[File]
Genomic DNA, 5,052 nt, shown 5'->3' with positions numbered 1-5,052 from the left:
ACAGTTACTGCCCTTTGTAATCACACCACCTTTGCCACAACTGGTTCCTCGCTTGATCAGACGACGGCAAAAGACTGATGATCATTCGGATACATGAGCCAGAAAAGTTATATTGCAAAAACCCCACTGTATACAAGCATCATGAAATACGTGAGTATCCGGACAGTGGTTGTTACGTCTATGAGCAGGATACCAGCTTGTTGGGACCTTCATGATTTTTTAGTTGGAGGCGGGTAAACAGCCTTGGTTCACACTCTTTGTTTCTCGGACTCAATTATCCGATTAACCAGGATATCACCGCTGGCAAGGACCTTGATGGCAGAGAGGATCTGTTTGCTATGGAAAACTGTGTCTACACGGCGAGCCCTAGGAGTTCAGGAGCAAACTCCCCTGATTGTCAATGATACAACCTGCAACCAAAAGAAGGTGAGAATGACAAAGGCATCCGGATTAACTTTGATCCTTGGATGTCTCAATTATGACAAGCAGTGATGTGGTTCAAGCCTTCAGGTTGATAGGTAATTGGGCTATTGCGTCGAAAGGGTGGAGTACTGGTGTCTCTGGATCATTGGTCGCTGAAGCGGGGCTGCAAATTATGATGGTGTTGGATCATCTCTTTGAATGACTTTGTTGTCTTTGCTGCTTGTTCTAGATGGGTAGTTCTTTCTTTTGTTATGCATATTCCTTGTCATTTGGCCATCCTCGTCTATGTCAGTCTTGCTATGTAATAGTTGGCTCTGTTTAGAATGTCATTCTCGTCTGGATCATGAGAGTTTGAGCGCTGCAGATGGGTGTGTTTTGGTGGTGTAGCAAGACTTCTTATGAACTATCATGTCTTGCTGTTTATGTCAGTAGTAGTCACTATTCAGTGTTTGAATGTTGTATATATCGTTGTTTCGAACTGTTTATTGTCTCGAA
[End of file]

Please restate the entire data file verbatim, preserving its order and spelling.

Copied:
Genomic DNA, 5,052 nt, shown 5'->3' with positions numbered 1-5,052 from the left:
ACAGTTACTGCCCTTTGTAATCACACCACCTTTGCCACAACTGGTTCCTCGCTTGATCAGACGACGGCAAAAGACTGATGATCATTCGGATACATGAGCCAGAAAAGTTATATTGCAAAAACCCCACTGTATACAAGCATCATGAAATACGTGAGTATCCGGACAGTGGTTGTTACGTCTATGAGCAGGATACCAGCTTGTTGGGACCTTCATGATTTTTTAGTTGGAGGCGGGTAAACAGCCTTGGTTCACACTCTTTGTTTCTCGGACTCAATTATCCGATTAACCAGGATATCACCGCTGGCAAGGACCTTGATGGCAGAGAGGATCTGTTTGCTATGGAAAACTGTGTCTACACGGCGAGCCCTAGGAGTTCAGGAGCAAACTCCCCTGATTGTCAATGATACAACCTGCAACCAAAAGAAGGTGAGAATGACAAAGGCATCCGGATTAACTTTGATCCTTGGATGTCTCAATTATGACAAGCAGTGATGTGGTTCAAGCCTTCAGGTTGATAGGTAATTGGGCTATTGCGTCGAAAGGGTGGAGTACTGGTGTCTCTGGATCATTGGTCGCTGAAGCGGGGCTGCAAATTATGATGGTGTTGGATCATCTCTTTGAATGACTTTGTTGTCTTTGCTGCTTGTTCTAGATGGGTAGTTCTTTCTTTTGTTATGCATATTCCTTGTCATTTGGCCATCCTCGTCTATGTCAGTCTTGCTATGTAATAGTTGGCTCTGTTTAGAATGTCATTCTCGTCTGGATCATGAGAGTTTGAGCGCTGCAGATGGGTGTGTTTTGGTGGTGTAGCAAGACTTCTTATGAACTATCATGTCTTGCTGTTTATGTCAGTAGTAGTCACTATTCAGTGTTTGAATGTTGTATATATCGTTGTTTCGAACTGTTTATTGTCTCGAA